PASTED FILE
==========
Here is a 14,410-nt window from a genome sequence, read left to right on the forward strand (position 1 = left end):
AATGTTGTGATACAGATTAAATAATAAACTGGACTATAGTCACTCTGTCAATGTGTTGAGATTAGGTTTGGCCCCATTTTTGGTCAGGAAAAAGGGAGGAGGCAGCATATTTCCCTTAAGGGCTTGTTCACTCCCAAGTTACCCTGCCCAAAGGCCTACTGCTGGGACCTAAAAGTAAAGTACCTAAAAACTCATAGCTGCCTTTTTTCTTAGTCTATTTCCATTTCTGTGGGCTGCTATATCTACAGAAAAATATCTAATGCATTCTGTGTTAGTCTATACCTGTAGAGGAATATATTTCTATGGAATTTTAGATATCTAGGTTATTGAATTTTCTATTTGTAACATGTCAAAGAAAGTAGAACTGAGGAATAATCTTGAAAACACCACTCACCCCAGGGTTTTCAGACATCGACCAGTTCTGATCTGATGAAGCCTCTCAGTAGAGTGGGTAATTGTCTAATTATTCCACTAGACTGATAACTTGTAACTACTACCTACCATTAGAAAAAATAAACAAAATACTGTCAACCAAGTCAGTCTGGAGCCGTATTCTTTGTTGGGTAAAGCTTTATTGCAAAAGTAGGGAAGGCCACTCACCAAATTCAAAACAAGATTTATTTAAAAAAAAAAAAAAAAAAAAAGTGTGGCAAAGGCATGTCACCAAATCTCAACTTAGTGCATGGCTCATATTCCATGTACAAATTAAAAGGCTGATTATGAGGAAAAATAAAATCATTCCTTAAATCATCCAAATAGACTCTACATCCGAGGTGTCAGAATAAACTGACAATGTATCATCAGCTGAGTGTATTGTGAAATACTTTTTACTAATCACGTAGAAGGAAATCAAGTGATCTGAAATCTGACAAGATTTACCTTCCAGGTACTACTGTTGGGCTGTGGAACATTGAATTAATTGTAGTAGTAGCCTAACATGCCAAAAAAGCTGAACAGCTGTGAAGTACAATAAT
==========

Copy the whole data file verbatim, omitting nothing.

Here is a 14,410-nt window from a genome sequence, read left to right on the forward strand (position 1 = left end):
AATGTTGTGATACAGATTAAATAATAAACTGGACTATAGTCACTCTGTCAATGTGTTGAGATTAGGTTTGGCCCCATTTTTGGTCAGGAAAAAGGGAGGAGGCAGCATATTTCCCTTAAGGGCTTGTTCACTCCCAAGTTACCCTGCCCAAAGGCCTACTGCTGGGACCTAAAAGTAAAGTACCTAAAAACTCATAGCTGCCTTTTTTCTTAGTCTATTTCCATTTCTGTGGGCTGCTATATCTACAGAAAAATATCTAATGCATTCTGTGTTAGTCTATACCTGTAGAGGAATATATTTCTATGGAATTTTAGATATCTAGGTTATTGAATTTTCTATTTGTAACATGTCAAAGAAAGTAGAACTGAGGAATAATCTTGAAAACACCACTCACCCCAGGGTTTTCAGACATCGACCAGTTCTGATCTGATGAAGCCTCTCAGTAGAGTGGGTAATTGTCTAATTATTCCACTAGACTGATAACTTGTAACTACTACCTACCATTAGAAAAAATAAACAAAATACTGTCAACCAAGTCAGTCTGGAGCCGTATTCTTTGTTGGGTAAAGCTTTATTGCAAAAGTAGGGAAGGCCACTCACCAAATTCAAAACAAGATTTATTTAAAAAAAAAAAAAAAAAAAAAGTGTGGCAAAGGCATGTCACCAAATCTCAACTTAGTGCATGGCTCATATTCCATGTACAAATTAAAAGGCTGATTATGAGGAAAAATAAAATCATTCCTTAAATCATCCAAATAGACTCTACATCCGAGGTGTCAGAATAAACTGACAATGTATCATCAGCTGAGTGTATTGTGAAATACTTTTTACTAATCACGTAGAAGGAAATCAAGTGATCTGAAATCTGACAAGATTTACCTTCCAGGTACTACTGTTGGGCTGTGGAACATTGAATTAATTGTAGTAGTAGCCTAACATGCCAAAAAAGCTGAACAGCTGTGAAGTACAATAAT